Top Children’s Rights Advocates Warn Metaverse Is No Place For Kids As Meta Urged To Stop Promotions

A group comprising nearly 70 leading children’s rights advocates and those promoting online privacy are now expressing concern about the metaverse.

They claim the platform is not the place for kids to linger around while admitting the consequences can be overwhelming. In the same way, those people expressing concern mentioned how Facebook’s parent firm needs to abandon all of its marketing strategies linked to teens as it’s not the right thing to do.

Furthermore, they added how this news could expose minors to controversial themes including child abuse, bullying, explicit content, and those related to homophobia.

The news comes after leading executives from the Center of Digital Democracy and a few others reached out to CEO Mark Zuckerberg regarding the matter through a letter that was outlined on Friday.

This is where they highlighted that minors in the Horizon World are going to be exposed to bullying and so matters need to be put into place before this actually comes into effect.

Moreover, this letter comes exactly a month after we saw The Wall Street Journal publish a report that showed how keen Meta is on bringing on board younger audiences aged between 13 to 17 to this platform. It happens to be the place where users interact with one another.

For now, the app only enables those that are 18 and above to register. So as you can see, having younger people on board can be detrimental for obvious reasons.

The deputy director for one of the children’s rights organizations mentioned how Meta is really working hard at proving that it does not care about the best interest of its younger audience members and instead, is just focused on an expansion of its business operations.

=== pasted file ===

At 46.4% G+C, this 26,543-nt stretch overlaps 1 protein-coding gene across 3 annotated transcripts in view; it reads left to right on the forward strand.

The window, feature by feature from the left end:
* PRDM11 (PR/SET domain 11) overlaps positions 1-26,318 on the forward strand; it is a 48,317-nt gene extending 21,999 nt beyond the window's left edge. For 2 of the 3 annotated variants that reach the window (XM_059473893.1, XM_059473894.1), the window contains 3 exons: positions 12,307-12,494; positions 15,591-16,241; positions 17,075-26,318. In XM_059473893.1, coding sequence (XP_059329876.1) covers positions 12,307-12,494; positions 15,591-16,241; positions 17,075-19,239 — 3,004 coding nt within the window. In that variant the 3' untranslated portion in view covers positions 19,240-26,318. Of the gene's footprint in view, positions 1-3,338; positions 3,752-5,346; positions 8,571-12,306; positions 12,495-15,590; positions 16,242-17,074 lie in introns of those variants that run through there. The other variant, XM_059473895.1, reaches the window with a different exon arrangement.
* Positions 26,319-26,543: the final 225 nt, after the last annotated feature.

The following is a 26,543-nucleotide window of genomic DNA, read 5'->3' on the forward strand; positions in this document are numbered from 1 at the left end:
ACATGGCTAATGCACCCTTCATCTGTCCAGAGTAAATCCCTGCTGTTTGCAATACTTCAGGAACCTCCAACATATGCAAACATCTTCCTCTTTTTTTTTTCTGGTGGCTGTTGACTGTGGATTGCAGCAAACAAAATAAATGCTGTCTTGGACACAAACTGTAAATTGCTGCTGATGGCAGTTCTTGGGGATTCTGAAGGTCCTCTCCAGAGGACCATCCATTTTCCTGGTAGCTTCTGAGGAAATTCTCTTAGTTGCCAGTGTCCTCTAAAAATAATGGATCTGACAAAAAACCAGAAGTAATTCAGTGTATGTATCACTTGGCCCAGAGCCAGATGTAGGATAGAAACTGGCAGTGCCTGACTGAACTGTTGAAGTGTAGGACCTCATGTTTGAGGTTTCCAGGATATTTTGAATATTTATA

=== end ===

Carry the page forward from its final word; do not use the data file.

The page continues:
Hence, it strongly feels that before Meta opts to continue further with its Horizon Worlds for teenagers, it really does need to add the right safeguards or just promote it all together as the risk is deemed to be too high right now.

On Friday, we saw Facebook’s parent firm mention that minors are not going to be exposed to such types of explicit content while they’re on the Horizon World but that reassurance just is not good enough, experts feel.

But the company urges that this is just the start as it really does hope to put in the right guardrails in a place like tools and protective measures to only those things that are age appropriate are allowed for much younger audiences.

The firm’s spokesperson even told media outlets recently how its Quest Headsets were designed for those who are 13 and above. Therefore, they’re encouraging parents and respective guardians to get active and use the tools for parental supervision in place, including complete management of access to the leading app for the most secure online experience.

As we speak, users that are as young as 15 already appear on Horizon Worlds and they’re constantly exposed to racism and misogynistic language. Similarly, a recent study by CCDH outlined the dangers of harmful content in Meta's flagship VR product.

The authors of the research mentioned at least 100 different interactions from Horizon Worlds’ most populated areas and they found minors occupying around 66 of those VR spaces. One interaction was taken from a virtual courtroom where users noticed a person donning a Black avatar being called out for being black and hence should be sentenced to death if he doesn’t leave.

Clearly, such reports are alarming for obvious reasons and it’s high time Meta take notice because it has already lost billions in trying to lead such virtual spaces.

Read next: Meta Brings Users’ Doodles To Life With New AI Collaboration That Generates Animations
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